I’m in Bristol for the eleventh African Archaeology Research Day. It’s the fourth at which I have presented Crossroads materials (after London in 2011, Southampton in 2012, and Norwich in 2013) and things have been coming along as we enter the project’s final year.
I talked mainly about how we might write a history of Dendi in the longue durée thanks to the variety and richness of the sources we have for the region: maps, archaeology, language maps, oral traditions, written texts, finds analysis… all giving information on different time periods. Changes in the environment, how much the archaeology of our area resembles (or not) that of neighbouring areas, and whether Dendi saw several shifts from vacuum to crossroads, were the main three questions I threw out there.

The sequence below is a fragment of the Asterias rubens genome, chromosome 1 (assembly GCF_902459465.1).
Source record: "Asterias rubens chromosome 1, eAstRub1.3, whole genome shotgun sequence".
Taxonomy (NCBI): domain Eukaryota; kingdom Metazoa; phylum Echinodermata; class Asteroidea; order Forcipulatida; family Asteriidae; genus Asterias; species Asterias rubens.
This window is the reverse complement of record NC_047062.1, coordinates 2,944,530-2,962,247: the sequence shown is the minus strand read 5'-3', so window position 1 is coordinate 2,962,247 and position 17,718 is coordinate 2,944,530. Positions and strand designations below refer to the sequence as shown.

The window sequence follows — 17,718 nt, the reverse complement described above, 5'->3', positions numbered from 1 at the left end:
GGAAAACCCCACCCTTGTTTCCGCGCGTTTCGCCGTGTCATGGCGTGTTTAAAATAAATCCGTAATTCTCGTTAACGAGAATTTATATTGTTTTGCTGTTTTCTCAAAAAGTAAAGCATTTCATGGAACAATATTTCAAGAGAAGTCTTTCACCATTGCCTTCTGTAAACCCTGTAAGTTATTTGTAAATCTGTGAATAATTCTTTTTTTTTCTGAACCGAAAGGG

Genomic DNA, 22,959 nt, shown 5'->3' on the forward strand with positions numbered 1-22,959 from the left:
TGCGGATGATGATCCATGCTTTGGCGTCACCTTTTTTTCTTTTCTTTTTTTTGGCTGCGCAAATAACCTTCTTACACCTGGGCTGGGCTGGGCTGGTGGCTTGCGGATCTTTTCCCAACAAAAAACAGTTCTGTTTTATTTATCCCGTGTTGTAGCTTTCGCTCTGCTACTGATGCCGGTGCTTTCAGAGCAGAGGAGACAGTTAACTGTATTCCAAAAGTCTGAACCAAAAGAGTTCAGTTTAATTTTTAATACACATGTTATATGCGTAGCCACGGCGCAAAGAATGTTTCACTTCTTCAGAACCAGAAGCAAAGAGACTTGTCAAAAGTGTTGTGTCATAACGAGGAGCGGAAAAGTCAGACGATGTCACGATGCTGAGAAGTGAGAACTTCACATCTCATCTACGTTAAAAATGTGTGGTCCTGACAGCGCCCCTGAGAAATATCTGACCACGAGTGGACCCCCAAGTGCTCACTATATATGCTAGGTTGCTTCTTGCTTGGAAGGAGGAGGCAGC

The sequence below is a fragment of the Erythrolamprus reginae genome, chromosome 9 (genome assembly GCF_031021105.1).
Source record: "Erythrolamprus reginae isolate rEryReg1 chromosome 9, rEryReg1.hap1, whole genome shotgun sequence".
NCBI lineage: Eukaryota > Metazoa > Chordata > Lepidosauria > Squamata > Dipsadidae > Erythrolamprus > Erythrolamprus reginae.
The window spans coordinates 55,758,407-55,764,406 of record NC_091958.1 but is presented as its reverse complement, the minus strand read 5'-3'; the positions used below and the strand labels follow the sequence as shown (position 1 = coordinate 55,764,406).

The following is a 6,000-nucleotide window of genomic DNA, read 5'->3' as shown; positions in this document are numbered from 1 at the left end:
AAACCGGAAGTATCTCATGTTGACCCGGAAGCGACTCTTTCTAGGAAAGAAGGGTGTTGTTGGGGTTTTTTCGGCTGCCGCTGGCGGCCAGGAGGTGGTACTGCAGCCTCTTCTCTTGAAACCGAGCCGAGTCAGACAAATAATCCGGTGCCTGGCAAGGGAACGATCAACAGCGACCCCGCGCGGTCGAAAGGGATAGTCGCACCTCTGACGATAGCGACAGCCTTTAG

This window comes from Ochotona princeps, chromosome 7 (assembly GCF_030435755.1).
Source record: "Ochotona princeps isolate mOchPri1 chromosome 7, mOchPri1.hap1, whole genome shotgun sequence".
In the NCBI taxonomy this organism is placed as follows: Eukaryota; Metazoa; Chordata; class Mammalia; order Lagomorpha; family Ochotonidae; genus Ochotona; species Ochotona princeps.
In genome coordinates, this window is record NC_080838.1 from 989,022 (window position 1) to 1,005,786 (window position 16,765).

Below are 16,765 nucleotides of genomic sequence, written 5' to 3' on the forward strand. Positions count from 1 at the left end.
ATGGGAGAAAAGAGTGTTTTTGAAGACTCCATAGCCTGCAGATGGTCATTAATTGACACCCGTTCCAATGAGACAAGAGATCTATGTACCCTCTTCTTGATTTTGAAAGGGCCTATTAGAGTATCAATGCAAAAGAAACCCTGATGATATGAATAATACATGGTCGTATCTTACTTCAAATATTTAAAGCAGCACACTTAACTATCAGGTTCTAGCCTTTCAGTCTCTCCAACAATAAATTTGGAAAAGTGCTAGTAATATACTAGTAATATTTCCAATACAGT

What has been really nice this year has been the possibility to speak alongside several other, inspiring, European-funded projects. The Garamantes and their links with the wider world (including sub-Saharan Africa?), Indian Ocean maritime connections as seen through food, and markers of the Atlantic slave trade, were other topics covered – all, again, about the role of the African continent in world history and its connections beyond its shores.